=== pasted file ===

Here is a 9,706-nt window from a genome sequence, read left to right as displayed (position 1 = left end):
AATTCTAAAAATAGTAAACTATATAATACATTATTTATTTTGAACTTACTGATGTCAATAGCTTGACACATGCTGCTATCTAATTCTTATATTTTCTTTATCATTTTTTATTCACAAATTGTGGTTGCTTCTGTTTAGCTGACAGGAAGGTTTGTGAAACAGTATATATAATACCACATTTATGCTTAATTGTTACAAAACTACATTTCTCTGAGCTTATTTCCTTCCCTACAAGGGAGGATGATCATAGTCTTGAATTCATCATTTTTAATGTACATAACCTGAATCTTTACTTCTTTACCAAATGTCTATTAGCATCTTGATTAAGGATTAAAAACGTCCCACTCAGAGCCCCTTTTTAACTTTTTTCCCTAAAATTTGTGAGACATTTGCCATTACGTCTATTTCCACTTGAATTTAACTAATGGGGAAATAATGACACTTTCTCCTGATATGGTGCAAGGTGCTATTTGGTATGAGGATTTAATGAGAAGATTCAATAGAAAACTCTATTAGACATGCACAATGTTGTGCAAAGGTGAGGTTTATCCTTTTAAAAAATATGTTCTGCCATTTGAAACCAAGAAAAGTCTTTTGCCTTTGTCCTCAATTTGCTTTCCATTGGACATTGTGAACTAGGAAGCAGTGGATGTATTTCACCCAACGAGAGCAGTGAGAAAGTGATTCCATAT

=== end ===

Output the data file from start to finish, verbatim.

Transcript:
Here is a 9,706-nt window from a genome sequence, read left to right as displayed (position 1 = left end):
AATTCTAAAAATAGTAAACTATATAATACATTATTTATTTTGAACTTACTGATGTCAATAGCTTGACACATGCTGCTATCTAATTCTTATATTTTCTTTATCATTTTTTATTCACAAATTGTGGTTGCTTCTGTTTAGCTGACAGGAAGGTTTGTGAAACAGTATATATAATACCACATTTATGCTTAATTGTTACAAAACTACATTTCTCTGAGCTTATTTCCTTCCCTACAAGGGAGGATGATCATAGTCTTGAATTCATCATTTTTAATGTACATAACCTGAATCTTTACTTCTTTACCAAATGTCTATTAGCATCTTGATTAAGGATTAAAAACGTCCCACTCAGAGCCCCTTTTTAACTTTTTTCCCTAAAATTTGTGAGACATTTGCCATTACGTCTATTTCCACTTGAATTTAACTAATGGGGAAATAATGACACTTTCTCCTGATATGGTGCAAGGTGCTATTTGGTATGAGGATTTAATGAGAAGATTCAATAGAAAACTCTATTAGACATGCACAATGTTGTGCAAAGGTGAGGTTTATCCTTTTAAAAAATATGTTCTGCCATTTGAAACCAAGAAAAGTCTTTTGCCTTTGTCCTCAATTTGCTTTCCATTGGACATTGTGAACTAGGAAGCAGTGGATGTATTTCACCCAACGAGAGCAGTGAGAAAGTGATTCCATAT